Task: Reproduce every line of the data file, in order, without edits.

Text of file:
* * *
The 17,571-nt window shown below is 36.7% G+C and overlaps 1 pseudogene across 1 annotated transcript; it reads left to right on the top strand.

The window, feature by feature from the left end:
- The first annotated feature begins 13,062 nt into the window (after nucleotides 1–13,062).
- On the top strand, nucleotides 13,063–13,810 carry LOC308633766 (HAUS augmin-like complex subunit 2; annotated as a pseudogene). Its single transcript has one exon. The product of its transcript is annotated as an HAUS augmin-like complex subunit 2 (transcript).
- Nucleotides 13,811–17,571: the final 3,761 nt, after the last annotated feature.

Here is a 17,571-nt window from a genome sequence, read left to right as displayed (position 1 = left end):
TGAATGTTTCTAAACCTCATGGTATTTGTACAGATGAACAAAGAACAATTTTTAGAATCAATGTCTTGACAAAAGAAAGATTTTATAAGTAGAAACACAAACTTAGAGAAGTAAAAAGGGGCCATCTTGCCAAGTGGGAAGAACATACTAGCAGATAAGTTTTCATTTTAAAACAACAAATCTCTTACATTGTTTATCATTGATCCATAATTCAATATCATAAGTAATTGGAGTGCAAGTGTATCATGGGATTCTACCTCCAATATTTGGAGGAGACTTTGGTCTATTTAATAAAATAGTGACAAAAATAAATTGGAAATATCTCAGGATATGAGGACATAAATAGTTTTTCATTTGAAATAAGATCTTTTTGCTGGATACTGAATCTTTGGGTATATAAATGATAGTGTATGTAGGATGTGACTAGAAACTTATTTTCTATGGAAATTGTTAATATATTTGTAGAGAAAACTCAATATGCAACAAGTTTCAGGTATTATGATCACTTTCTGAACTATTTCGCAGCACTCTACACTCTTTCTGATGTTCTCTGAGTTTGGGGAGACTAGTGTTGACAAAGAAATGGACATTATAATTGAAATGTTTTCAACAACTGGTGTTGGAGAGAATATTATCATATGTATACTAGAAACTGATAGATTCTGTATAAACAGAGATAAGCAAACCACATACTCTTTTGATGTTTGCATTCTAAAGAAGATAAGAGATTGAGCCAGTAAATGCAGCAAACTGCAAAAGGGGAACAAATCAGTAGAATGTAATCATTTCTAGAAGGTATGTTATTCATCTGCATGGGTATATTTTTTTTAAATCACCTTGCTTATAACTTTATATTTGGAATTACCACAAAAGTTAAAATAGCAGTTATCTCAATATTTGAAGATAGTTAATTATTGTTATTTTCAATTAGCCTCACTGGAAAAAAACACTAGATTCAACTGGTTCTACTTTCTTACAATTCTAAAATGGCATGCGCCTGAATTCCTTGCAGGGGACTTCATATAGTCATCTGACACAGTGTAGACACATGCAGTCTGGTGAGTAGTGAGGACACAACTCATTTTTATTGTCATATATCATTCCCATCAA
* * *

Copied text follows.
The 17,571-nt window shown below is 36.7% G+C and overlaps 1 pseudogene across 1 annotated transcript; it reads left to right on the top strand.

The window, feature by feature from the left end:
- The first annotated feature begins 13,062 nt into the window (after nucleotides 1–13,062).
- On the top strand, nucleotides 13,063–13,810 carry LOC308633766 (HAUS augmin-like complex subunit 2; annotated as a pseudogene). Its single transcript has one exon. The product of its transcript is annotated as an HAUS augmin-like complex subunit 2 (transcript).
- Nucleotides 13,811–17,571: the final 3,761 nt, after the last annotated feature.

Here is a 17,571-nt window from a genome sequence, read left to right as displayed (position 1 = left end):
TGAATGTTTCTAAACCTCATGGTATTTGTACAGATGAACAAAGAACAATTTTTAGAATCAATGTCTTGACAAAAGAAAGATTTTATAAGTAGAAACACAAACTTAGAGAAGTAAAAAGGGGCCATCTTGCCAAGTGGGAAGAACATACTAGCAGATAAGTTTTCATTTTAAAACAACAAATCTCTTACATTGTTTATCATTGATCCATAATTCAATATCATAAGTAATTGGAGTGCAAGTGTATCATGGGATTCTACCTCCAATATTTGGAGGAGACTTTGGTCTATTTAATAAAATAGTGACAAAAATAAATTGGAAATATCTCAGGATATGAGGACATAAATAGTTTTTCATTTGAAATAAGATCTTTTTGCTGGATACTGAATCTTTGGGTATATAAATGATAGTGTATGTAGGATGTGACTAGAAACTTATTTTCTATGGAAATTGTTAATATATTTGTAGAGAAAACTCAATATGCAACAAGTTTCAGGTATTATGATCACTTTCTGAACTATTTCGCAGCACTCTACACTCTTTCTGATGTTCTCTGAGTTTGGGGAGACTAGTGTTGACAAAGAAATGGACATTATAATTGAAATGTTTTCAACAACTGGTGTTGGAGAGAATATTATCATATGTATACTAGAAACTGATAGATTCTGTATAAACAGAGATAAGCAAACCACATACTCTTTTGATGTTTGCATTCTAAAGAAGATAAGAGATTGAGCCAGTAAATGCAGCAAACTGCAAAAGGGGAACAAATCAGTAGAATGTAATCATTTCTAGAAGGTATGTTATTCATCTGCATGGGTATATTTTTTTTAAATCACCTTGCTTATAACTTTATATTTGGAATTACCACAAAAGTTAAAATAGCAGTTATCTCAATATTTGAAGATAGTTAATTATTGTTATTTTCAATTAGCCTCACTGGAAAAAAACACTAGATTCAACTGGTTCTACTTTCTTACAATTCTAAAATGGCATGCGCCTGAATTCCTTGCAGGGGACTTCATATAGTCATCTGACACAGTGTAGACACATGCAGTCTGGTGAGTAGTGAGGACACAACTCATTTTTATTGTCATATATCATTCCCATCAA